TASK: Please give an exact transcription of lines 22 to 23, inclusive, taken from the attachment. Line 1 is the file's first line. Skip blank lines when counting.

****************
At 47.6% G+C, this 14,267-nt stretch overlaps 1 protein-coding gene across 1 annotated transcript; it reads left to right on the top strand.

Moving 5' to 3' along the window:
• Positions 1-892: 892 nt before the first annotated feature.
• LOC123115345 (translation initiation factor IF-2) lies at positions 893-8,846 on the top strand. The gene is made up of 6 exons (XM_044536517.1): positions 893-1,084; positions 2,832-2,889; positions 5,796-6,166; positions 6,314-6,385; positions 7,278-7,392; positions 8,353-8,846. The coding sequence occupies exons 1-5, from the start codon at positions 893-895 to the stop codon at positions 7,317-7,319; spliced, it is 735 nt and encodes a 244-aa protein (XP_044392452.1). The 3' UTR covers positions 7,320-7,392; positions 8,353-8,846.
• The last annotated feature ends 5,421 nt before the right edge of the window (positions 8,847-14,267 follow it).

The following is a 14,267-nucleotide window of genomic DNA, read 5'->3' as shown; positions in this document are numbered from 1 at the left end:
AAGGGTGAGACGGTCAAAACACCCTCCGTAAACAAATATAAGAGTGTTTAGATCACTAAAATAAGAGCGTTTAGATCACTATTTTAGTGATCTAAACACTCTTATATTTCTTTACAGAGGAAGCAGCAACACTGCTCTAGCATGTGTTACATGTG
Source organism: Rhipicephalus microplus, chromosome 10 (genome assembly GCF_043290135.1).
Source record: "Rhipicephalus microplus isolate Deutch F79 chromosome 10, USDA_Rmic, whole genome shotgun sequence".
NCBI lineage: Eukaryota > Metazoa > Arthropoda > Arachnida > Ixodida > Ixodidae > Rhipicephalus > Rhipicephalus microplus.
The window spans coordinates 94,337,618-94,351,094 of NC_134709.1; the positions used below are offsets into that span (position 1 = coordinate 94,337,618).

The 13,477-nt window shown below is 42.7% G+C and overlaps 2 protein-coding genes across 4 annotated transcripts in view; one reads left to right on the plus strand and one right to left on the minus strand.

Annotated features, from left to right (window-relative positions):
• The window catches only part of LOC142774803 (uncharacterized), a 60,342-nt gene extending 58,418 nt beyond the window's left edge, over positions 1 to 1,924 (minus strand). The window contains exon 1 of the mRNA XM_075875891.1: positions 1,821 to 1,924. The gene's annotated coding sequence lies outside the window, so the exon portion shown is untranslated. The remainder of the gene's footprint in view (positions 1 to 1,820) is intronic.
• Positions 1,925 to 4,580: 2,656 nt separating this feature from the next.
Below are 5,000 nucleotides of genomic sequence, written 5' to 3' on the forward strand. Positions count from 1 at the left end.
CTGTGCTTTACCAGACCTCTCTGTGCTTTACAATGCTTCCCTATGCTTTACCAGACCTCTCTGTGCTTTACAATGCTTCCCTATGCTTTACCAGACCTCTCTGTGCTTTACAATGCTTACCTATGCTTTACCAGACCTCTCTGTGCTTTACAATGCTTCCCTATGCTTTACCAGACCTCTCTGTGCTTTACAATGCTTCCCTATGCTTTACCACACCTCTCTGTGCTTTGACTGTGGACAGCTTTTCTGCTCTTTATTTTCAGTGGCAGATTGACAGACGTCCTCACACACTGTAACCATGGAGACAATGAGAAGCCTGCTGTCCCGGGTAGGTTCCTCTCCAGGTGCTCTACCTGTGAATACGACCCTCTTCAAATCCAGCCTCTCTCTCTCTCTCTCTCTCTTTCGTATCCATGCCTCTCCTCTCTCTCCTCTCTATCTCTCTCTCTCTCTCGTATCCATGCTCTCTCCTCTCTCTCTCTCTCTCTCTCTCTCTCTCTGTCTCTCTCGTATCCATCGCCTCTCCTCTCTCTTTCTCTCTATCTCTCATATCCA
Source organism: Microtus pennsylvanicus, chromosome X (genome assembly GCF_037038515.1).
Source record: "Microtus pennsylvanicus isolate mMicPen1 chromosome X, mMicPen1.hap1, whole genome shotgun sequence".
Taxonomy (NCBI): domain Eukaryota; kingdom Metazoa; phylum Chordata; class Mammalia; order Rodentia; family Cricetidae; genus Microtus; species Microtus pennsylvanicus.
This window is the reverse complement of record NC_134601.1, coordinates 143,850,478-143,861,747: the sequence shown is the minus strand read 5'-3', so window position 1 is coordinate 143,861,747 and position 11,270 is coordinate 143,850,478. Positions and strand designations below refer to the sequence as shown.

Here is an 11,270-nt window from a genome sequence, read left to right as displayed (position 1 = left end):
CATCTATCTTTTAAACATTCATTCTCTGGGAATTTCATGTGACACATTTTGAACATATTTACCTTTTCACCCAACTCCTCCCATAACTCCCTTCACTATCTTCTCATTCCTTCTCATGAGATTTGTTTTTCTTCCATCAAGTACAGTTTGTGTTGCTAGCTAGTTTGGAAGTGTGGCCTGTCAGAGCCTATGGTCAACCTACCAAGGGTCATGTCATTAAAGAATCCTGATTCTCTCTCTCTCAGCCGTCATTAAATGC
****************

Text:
Here is an 11,270-nt window from a genome sequence, read left to right as displayed (position 1 = left end):
CATCTATCTTTTAAACATTCATTCTCTGGGAATTTCATGTGACACATTTTGAACATATTTACCTTTTCACCCAACTCCTCCCATAACTCCCTTCACTATCTTCTCATTCCTTCTCATGAGATTTGTTTTTCTTCCATCAAGTACAGTTTGTGTTGCTAGCTAGTTTGGAAGTGTGGCCTGTCAGAGCCTATGGTCAACCTACCAAGGGTCATGTCATTAAAGAATCCTGATTCTCTCTCTCTCAGCCGTCATTAAATGC